Protests in Delhi

Growing discontent

Print edition : September 28, 2018

T he Mazdoor Kisan SangHarsh rally in Parliament Street, New Delhi, on September 5. Photo: R.V. Moorthy

IT was a unique display of strength, resilience and determination. On September 5, nearly one and a half lakh workers, including agricultural workers and farmers, streamed into the capital from as many as 26 States. Their demands were a fixed national minimum wage; remunerative prices for agricultural produce; guaranteed procurement; and universal social security for those who they said were the real producers of the nation.

This was the first time that workers cutting across occupations, industrial, agricultural, and small farmers, had come together on a joint platform to articulate common interests. The “mazdoor [worker] kisan [farmer] sangharsh [struggle] rally” was led primarily by the Centre of Indian Trade Unions (CITU), the All India Kisan Sabha (AIKS) and the All India Agricultural Workers Union (AIAWU), all mass organisations of the Communist Party of India (Marxist).

“The idea was to remind the Central government of its unfulfilled promises made to the people,” said Rayar, an AIKS leader from Nagapattinam in Tamil Nadu. He said that nearly 7,000 protesters had come from Tamil Nadu itself. “The main demand of the farmers is that they should be given fair prices for their produce, as recommended by the Swaminathan Commission, that is, one and a half times the cost of production. Every agricultural worker who puts in eight hours of work should also get at least Rs.600 a day if not more across the country, which would make the monthly minimum wage Rs.18,000. This is our demand. In my State, a woman agricultural worker is only paid Rs.150, even though the men get Rs.500, after we struggled hard to get it raised. Every worker should also get a decent pension just like government employees do,” he said.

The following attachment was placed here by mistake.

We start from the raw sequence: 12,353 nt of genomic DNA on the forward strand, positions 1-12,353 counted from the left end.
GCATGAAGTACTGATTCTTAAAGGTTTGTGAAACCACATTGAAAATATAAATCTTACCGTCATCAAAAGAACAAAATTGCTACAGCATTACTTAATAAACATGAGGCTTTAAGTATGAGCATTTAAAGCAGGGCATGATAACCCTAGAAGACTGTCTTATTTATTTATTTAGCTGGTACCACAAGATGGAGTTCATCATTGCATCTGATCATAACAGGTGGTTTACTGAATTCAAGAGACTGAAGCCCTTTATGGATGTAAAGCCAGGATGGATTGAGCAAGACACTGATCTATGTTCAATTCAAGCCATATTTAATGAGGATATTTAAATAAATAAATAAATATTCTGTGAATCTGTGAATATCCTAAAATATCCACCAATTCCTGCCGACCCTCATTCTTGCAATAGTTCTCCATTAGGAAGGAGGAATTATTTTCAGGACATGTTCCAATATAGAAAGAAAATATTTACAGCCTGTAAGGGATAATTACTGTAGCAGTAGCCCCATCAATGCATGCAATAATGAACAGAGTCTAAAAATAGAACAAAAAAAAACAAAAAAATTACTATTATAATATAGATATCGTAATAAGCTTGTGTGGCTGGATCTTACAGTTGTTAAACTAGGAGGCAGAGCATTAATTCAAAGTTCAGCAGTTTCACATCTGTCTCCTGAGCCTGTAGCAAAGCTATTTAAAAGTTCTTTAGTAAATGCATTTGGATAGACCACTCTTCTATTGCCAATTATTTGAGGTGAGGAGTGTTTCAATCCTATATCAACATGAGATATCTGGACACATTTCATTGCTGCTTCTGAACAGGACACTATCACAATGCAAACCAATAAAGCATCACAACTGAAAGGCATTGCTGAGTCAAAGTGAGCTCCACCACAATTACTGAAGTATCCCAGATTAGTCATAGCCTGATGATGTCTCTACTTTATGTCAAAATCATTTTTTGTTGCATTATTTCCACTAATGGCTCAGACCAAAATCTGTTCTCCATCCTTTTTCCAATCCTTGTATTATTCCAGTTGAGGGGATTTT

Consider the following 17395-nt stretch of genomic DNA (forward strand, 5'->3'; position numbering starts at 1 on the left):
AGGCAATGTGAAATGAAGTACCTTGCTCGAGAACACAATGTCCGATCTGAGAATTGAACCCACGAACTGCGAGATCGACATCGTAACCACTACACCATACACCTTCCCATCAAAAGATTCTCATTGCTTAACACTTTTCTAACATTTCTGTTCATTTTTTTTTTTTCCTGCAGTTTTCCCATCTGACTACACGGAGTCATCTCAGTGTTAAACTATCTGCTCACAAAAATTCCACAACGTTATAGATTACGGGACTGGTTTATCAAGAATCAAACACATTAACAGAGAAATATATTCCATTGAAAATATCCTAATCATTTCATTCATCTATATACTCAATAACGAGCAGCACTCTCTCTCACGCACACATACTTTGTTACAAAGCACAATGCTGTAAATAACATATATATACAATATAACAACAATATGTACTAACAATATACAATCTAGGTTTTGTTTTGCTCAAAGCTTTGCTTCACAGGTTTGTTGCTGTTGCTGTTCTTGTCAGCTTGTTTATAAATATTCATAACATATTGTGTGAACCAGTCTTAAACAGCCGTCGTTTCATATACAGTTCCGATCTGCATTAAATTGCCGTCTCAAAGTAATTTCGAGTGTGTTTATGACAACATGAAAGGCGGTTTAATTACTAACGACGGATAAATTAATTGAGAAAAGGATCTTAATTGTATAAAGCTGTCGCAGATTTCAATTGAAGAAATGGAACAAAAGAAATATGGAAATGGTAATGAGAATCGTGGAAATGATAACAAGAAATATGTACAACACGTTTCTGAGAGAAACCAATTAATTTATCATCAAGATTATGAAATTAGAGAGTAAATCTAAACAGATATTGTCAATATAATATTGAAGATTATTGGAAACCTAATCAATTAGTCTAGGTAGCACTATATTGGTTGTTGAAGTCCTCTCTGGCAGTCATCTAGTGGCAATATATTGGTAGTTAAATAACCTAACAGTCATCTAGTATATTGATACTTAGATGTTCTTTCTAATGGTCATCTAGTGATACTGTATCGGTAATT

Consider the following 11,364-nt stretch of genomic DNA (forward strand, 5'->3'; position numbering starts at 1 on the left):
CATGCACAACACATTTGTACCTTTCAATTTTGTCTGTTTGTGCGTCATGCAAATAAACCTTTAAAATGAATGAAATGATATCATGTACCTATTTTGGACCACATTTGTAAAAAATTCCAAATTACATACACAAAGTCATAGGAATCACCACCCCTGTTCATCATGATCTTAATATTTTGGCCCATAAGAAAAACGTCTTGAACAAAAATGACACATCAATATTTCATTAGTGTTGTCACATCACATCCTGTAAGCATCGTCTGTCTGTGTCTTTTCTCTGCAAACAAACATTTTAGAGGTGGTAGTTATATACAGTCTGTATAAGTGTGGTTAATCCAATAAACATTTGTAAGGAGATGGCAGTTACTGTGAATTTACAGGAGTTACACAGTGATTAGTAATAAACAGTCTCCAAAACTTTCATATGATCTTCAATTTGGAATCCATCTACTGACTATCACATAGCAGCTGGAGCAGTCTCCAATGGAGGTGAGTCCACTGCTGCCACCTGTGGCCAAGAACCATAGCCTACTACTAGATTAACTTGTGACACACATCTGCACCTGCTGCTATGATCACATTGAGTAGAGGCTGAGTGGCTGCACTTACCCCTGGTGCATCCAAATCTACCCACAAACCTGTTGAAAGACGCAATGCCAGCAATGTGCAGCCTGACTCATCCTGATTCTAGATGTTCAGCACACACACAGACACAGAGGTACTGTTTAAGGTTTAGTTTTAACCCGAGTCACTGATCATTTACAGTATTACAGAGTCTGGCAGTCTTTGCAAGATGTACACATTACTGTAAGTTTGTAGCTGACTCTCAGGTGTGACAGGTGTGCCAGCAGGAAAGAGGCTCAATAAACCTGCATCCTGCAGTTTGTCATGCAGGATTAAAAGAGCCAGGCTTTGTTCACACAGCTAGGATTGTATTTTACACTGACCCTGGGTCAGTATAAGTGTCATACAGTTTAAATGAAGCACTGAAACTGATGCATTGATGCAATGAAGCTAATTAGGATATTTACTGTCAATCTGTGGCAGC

Somadasan, Swaminathan, Suresh and Shanti had come from Palakkad district, Kerala, and were part of an 18,000-strong delegation of workers, the majority of them affiliated to the CITU. They had stayed at the Ram Lila grounds, along with thousands of others. The main issues, they said, were guaranteeing a minimum wage of Rs.18,000 for all workers, a guaranteed pension of not less than Rs.3,000 a month and a separate law for agricultural workers.

The participants had to endure the vagaries of the weather in the capital. The tents put up at the Ramlila grounds got flooded, and the ground had to be made habitable repeatedly. Many of the protesters had to stay in railway stations and elsewhere as the camp could not accommodate the nearly two lakh rallyists. There were other hurdles as well, posed by politically hostile State governments. In Manipur, which is ruled by the Bharatiya Janata Party (BJP), the leaders of the AIKS were detained for two hours in a police station for issuing a press note asking peasants and agricultural workers to join the rally.

Hannan Mollah, general secretary of the AIKS, told Frontline that though the preparations for the rally had been going on for almost six months, it was only in June-July that they were stepped up.

The CITU, in its general council in March, announced that it would be joined by farmers and agricultural workers for a “March to Parliament”. A 15-point charter of demands was prepared, which called for the reversal of the neoliberal policy framework of the Central government. In August, two nationwide coordinated protests set the pace and momentum for the September 5 agitation. The first was a call for a “court arrest” at 600 places in 400 districts, issued by the AIKS on August 9, the anniversary of the Quit India movement,and supported by the CITU and the AIAWU. Nearly seven lakh people courted arrest. The other was a night-long “vigil protest” by the CITU on August 14.